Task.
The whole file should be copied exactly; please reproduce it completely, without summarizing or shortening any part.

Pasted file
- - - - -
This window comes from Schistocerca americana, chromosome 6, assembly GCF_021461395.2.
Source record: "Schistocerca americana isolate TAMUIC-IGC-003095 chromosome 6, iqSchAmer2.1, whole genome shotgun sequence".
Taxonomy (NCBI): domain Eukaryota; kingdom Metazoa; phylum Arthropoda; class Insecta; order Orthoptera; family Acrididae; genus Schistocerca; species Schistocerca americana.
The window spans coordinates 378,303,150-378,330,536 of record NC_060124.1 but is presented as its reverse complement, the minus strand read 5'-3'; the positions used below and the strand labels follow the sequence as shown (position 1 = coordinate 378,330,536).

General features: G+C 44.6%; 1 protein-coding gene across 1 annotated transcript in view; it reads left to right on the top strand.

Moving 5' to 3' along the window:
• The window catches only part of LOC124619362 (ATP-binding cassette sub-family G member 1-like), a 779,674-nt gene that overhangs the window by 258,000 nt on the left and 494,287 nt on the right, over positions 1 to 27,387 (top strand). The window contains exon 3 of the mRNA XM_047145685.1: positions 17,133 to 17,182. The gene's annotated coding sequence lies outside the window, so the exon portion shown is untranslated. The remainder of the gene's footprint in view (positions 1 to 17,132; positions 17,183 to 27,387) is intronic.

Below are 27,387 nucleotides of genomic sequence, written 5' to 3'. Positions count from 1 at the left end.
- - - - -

This window comes from Schistocerca americana, chromosome 6, assembly GCF_021461395.2.
Source record: "Schistocerca americana isolate TAMUIC-IGC-003095 chromosome 6, iqSchAmer2.1, whole genome shotgun sequence".
Taxonomy (NCBI): domain Eukaryota; kingdom Metazoa; phylum Arthropoda; class Insecta; order Orthoptera; family Acrididae; genus Schistocerca; species Schistocerca americana.
The window spans coordinates 378,303,150-378,330,536 of record NC_060124.1 but is presented as its reverse complement, the minus strand read 5'-3'; the positions used below and the strand labels follow the sequence as shown (position 1 = coordinate 378,330,536).

General features: G+C 44.6%; 1 protein-coding gene across 1 annotated transcript in view; it reads left to right on the top strand.

Moving 5' to 3' along the window:
• The window catches only part of LOC124619362 (ATP-binding cassette sub-family G member 1-like), a 779,674-nt gene that overhangs the window by 258,000 nt on the left and 494,287 nt on the right, over positions 1 to 27,387 (top strand). The window contains exon 3 of the mRNA XM_047145685.1: positions 17,133 to 17,182. The gene's annotated coding sequence lies outside the window, so the exon portion shown is untranslated. The remainder of the gene's footprint in view (positions 1 to 17,132; positions 17,183 to 27,387) is intronic.

Below are 27,387 nucleotides of genomic sequence, written 5' to 3'. Positions count from 1 at the left end.